923rd CBN members reflect on contracting past
1 / 2 Show Caption + Hide Caption – Mikhael Weitzel leads a discussion with members of the 923rd Contracting Battalion focusing on the acquisition aspects of warfighting, insights into military operations, concepts of leadership, and topics on the development of contracting, which impacted warfighting efforts during World War I during a tour of the National World War I Museum May 20 in Kansas City, Missouri. Weitzel is the Army Contracting Command command historian at Redstone Arsenal, Alabama.
(Photo Credit: Maj. Jim Berry)
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923rd CBN members reflect on contracting past
2 / 2 Show Caption + Hide Caption – Members of the 923rd Contracting Battalion participate in a lunch discussion, focusing on the acquisition aspects of warfighting, insights into military operations, concepts of leadership and the development of contracting, which impacted warfighting efforts during World War I during a tour of the National World War I Museum May 20 in Kansas City, Missouri. (Photo Credit: Maj. Jim Berry) VIEW ORIGINAL

JOINT BASE SAN ANTONIO-FORT SAM HOUSTON, Texas -- (May 24, 2022) Soldiers and civilians from the 923rd Contracting Battalion and Mission and Installation Contracting Command-Fort Riley Contracting Office, Kansas, participated in a staff ride and leadership professional development luncheon event May 20 at the National World War I Museum in Kansas City, Missouri.

Battalion leadership coordinated the event as part of the 1st Infantry Division’s Operation Victory Wellness Foundation Day program. This event focused on historical events that illustrated the effects of operational contracting during World War 1 and how they related to the future of contracting operations supporting large scale combat operations in a multi-domain environment.

Foundation days are monthly events organized by Fort Riley, Kansas, units that enhance the relationships between leaders and Soldiers to increase unit cohesion and strengthen the character of its members. Leaders plan and conduct unit training that strengthens relationships, emphasizes character-building, and reinforces unit cohesion.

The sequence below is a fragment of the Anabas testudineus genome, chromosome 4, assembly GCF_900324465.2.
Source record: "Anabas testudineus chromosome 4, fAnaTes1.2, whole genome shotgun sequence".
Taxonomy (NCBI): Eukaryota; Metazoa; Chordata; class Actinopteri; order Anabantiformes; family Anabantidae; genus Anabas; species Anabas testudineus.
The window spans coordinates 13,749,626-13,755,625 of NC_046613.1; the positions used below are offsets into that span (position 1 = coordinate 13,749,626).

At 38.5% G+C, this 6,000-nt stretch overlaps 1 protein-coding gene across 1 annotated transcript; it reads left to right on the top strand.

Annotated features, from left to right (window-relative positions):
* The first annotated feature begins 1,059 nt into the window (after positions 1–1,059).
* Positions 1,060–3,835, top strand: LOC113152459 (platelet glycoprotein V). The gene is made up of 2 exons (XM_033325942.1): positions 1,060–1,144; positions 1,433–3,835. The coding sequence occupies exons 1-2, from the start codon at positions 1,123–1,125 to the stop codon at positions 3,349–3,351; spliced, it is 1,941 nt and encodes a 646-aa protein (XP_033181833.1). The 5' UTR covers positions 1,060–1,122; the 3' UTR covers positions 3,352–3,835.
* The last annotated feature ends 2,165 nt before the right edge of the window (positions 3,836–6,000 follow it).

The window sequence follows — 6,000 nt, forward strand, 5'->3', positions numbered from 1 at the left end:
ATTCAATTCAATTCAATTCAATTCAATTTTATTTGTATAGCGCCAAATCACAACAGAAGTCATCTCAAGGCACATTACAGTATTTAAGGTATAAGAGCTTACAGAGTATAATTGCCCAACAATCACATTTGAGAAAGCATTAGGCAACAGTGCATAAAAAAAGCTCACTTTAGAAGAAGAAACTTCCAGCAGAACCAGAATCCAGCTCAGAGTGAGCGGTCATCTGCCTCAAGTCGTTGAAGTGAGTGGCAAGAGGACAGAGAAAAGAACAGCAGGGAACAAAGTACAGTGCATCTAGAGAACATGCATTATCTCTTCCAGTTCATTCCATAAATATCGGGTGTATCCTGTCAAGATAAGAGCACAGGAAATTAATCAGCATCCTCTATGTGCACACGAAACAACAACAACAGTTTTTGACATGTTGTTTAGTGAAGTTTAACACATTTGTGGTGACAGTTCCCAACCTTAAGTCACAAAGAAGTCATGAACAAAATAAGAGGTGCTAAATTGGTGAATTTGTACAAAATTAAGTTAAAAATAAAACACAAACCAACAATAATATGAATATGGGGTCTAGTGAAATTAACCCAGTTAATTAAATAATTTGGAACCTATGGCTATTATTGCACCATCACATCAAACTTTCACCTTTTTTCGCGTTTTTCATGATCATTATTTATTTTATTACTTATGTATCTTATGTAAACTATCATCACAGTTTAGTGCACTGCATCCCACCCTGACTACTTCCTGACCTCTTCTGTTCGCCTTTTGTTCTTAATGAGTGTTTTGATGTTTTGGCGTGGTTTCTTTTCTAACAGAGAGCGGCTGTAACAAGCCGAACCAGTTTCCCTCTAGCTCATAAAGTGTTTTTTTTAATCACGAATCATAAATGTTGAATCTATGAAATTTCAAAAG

Mikhael Weitzel, Army Contracting Command command historian, guided the staff ride participants through a tour of the museum with discussions focusing on the acquisition aspects of warfighting, important insights into military operations, and concepts of leadership through vignettes and topics on the development of contracting which impacted warfighting efforts during World War I.

“Staff rides are a unique Army tool for leaders to gain insight and wisdom from past conflicts for present-day application,” said Lt. Col. Randy Garcia, the 923rd CBN commander. “The objective is for participants to exercise and improve their critical thinking skills, essential creativity, and decision making capabilities.”

The staff ride teaching methodology provides examples of leadership, tactics, operations, strategy, communications, the psychology and response of people in a crisis environment. The examination of these factors and choices of the past compared to today and facilitates professional development.

“The staff ride opened my eyes to see where contracting was at the time during World War 1 and how far it has come to be where we are today,” said Maj. James Berry, the 923rd CBN Contracting Detachment Alpha commander and Mission Support Division military deputy. “I can really see why we have the rules and regulations we must follow because so many things have been attempted to find out what works and what doesn’t.”

The 923rd CBN conducted the event as part of the 1st ID’s Operation Victory Wellness program. The program is a comprehensive, enduring operation to make every Soldier, civilian, and family member on Fort Riley more resilient and stronger across the five dimensions of strength: physical, emotional, social, family, and spiritual, and to improve unit cohesion.

About the MICC

Headquartered at Joint Base San Antonio-Fort Sam Houston, Texas, the Mission and Installation Contracting Command consists of about 1,300 military and civilian members who are responsible for contracting goods and services in support of Soldiers as well as readying trained contracting units for the operating force and contingency environment when called upon. As part of its mission, MICC contracts are vital in feeding more than 200,000 Soldiers every day, providing many daily base operations support services at installations, facilitate training in the preparation of more than 100,000 conventional force members annually, training more than 500,000 students each year, and maintaining more than 14.4 million acres of land and 170,000 structures.